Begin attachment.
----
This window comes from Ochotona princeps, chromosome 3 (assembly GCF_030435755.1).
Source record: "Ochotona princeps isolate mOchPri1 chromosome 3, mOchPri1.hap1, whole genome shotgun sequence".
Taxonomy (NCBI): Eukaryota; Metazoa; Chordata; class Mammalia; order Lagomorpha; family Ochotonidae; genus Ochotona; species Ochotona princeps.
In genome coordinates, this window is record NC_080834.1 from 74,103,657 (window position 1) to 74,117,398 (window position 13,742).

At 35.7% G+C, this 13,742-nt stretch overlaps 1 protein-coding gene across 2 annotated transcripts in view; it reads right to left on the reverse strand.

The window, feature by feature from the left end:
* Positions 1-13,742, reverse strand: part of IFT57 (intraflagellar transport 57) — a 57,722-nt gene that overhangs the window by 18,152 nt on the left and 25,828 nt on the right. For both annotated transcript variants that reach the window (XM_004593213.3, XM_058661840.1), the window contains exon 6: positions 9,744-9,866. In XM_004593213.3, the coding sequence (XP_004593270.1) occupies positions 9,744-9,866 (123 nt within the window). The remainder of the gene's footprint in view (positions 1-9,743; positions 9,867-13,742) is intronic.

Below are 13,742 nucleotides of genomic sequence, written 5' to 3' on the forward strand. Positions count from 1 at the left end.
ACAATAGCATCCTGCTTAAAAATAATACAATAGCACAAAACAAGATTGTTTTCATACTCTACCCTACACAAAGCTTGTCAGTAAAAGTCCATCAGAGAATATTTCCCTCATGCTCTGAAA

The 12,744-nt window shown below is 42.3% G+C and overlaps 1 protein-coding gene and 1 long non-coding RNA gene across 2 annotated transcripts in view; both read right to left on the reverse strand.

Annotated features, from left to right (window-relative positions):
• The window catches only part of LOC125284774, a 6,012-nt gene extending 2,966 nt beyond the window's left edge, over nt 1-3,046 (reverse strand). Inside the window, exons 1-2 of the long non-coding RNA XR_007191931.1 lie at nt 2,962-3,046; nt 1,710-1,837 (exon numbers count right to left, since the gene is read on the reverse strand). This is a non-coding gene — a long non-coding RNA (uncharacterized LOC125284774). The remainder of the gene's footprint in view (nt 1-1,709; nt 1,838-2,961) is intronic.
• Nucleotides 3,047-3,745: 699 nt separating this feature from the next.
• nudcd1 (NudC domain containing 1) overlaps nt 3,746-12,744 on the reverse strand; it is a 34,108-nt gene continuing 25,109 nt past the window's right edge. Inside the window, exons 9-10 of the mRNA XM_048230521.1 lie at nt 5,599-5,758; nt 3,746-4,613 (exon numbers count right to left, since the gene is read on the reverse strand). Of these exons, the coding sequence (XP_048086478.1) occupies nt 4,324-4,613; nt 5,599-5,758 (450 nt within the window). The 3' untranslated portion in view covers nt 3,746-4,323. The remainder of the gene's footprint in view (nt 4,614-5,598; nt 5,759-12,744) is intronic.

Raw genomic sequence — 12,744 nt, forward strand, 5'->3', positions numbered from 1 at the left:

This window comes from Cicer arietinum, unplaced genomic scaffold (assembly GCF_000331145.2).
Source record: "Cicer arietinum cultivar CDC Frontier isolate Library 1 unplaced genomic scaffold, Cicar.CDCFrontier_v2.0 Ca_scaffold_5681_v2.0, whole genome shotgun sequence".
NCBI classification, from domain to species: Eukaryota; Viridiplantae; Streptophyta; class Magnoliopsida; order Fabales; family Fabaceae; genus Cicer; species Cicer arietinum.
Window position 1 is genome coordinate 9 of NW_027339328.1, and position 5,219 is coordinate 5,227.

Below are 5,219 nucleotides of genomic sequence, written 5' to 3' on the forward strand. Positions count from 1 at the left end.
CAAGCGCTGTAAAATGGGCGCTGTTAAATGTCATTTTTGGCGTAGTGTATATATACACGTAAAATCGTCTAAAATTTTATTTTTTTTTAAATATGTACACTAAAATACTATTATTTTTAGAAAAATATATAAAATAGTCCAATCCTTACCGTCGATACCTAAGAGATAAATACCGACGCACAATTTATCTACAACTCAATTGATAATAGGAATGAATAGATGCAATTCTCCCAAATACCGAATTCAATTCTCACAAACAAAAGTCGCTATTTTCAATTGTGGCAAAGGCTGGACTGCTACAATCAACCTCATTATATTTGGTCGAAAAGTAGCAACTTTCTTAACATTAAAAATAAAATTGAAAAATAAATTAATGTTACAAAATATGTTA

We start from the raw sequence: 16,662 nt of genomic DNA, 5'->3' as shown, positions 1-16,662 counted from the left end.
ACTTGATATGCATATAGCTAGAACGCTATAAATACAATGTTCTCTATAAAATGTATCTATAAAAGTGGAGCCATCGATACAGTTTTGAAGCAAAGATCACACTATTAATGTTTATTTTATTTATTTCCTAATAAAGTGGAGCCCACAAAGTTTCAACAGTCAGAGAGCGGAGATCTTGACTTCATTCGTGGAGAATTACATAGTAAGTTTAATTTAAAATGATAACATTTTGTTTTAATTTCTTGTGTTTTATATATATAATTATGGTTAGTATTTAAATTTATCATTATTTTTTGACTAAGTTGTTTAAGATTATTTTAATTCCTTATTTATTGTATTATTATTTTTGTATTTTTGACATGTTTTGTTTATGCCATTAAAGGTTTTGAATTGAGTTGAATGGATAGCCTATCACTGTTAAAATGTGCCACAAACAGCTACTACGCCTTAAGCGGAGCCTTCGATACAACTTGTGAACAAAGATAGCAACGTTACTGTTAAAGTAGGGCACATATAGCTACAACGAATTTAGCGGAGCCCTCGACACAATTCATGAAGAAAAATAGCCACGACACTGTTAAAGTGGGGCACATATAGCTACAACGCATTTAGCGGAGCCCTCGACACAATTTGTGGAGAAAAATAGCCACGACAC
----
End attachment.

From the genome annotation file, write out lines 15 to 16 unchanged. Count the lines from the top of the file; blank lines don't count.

Raw genomic sequence — 12,744 nt, forward strand, 5'->3', positions numbered from 1 at the left:

This window comes from Cicer arietinum, unplaced genomic scaffold (assembly GCF_000331145.2).